Researchers' algorithm to make CRISPR gene editing more precise
It eventually became a Nobel prize-winning revolution when researchers first engineered CRISPR as a gene editing technology for bacterial, plant, animal and human cells. The potential of the technology is great and span from curing genetically disposed diseases to applications in agricultural and industrial biotechnology, but there are challenges. One such challenge consists of selecting a so-called gRNA molecule which should be designed to guide the Cas9 protein to the right location in the DNA where it will make a cut in relation to the gene editing. "Typically, there are multiple possible gRNAs and they are not all equally efficient. Therefore, ...
New way to 3D-print custom medical devices to boost performance and bacterial resistance
Using a new 3D printing process, University of Nottingham researchers have discovered how to tailor-make artificial body parts and other medical devices with built-in functionality that offers better shape and durability, while cutting the risk of bacterial infection at the same time. Study lead, Dr Yinfeng He, from the Centre for Additive Manufacturing, said: "Most mass-produced medical devices fail to completely meet the unique and complex needs of their users. Similarly, single-material 3D printing methods have design limitations that cannot produce a bespoke device with multiple biological or mechanical functions. "But for the first time, using a computer-aided, multi-material ...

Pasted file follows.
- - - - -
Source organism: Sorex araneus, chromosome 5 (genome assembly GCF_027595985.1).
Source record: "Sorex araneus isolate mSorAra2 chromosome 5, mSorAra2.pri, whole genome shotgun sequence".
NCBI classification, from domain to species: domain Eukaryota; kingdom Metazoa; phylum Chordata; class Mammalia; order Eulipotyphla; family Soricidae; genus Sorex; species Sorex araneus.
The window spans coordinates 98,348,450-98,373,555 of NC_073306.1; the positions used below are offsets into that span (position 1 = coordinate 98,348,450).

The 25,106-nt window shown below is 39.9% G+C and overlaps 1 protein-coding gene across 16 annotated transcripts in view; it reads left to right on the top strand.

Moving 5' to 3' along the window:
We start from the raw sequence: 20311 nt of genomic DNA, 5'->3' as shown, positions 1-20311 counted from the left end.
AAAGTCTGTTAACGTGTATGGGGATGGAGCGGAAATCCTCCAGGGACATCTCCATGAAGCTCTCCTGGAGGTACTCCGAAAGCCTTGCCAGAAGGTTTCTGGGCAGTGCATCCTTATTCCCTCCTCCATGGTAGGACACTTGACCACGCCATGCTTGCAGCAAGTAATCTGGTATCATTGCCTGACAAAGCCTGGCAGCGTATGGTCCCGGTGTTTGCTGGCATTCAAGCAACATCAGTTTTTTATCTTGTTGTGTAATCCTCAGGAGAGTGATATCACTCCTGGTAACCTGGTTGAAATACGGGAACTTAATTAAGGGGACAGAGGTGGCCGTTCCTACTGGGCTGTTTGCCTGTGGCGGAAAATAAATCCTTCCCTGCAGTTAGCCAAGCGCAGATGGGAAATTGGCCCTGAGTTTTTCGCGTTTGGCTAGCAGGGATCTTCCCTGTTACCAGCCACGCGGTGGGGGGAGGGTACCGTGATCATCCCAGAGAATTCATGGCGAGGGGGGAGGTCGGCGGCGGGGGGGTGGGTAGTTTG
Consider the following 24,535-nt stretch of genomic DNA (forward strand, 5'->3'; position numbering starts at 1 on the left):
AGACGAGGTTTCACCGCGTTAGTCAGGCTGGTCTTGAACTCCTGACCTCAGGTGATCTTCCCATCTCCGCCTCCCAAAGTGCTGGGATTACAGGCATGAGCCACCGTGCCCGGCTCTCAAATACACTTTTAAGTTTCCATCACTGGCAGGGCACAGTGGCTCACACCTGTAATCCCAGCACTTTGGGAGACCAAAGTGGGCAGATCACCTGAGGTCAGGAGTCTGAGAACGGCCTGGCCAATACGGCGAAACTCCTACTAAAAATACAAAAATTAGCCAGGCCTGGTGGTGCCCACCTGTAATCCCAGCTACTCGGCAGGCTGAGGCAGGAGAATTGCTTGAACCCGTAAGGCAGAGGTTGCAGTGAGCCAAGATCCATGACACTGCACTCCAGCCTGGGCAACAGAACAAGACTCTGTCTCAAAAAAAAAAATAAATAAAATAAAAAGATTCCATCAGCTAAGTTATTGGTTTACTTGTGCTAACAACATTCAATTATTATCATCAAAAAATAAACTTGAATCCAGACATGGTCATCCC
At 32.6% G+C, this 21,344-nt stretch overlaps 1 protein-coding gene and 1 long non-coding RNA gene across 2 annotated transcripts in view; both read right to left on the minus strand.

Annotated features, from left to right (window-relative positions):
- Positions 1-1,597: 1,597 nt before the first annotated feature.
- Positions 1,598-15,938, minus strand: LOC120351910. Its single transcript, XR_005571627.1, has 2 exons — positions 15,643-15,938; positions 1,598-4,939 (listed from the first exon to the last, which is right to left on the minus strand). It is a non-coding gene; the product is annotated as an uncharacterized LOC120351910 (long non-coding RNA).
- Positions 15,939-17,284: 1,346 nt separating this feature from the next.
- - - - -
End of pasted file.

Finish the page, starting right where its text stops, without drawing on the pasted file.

RUDN University chemist proposed eco-friendly synthesis of fluorescent compounds for medicine
RUDN and Shahid Beheshti University(SBU) chemist proposed an eco-friendly method for the synthesis of pyrrole and pyrazole derivatives with a wide range of applications in medicine: from antidepressants to anticancer. Moreover, the synthesized compounds possess interesting fluorescence features, and the bioactive scaffolds might attract great interest in the fields of clinical diagnostics and biomedical research in the future. The results are published in the Organic & Biomolecular Chemistry. Heterocyclic compounds expose remarkable chemistry with significant applications in medicinal and organic chemistry, industry, and pharmaceutical. These compounds are widely ...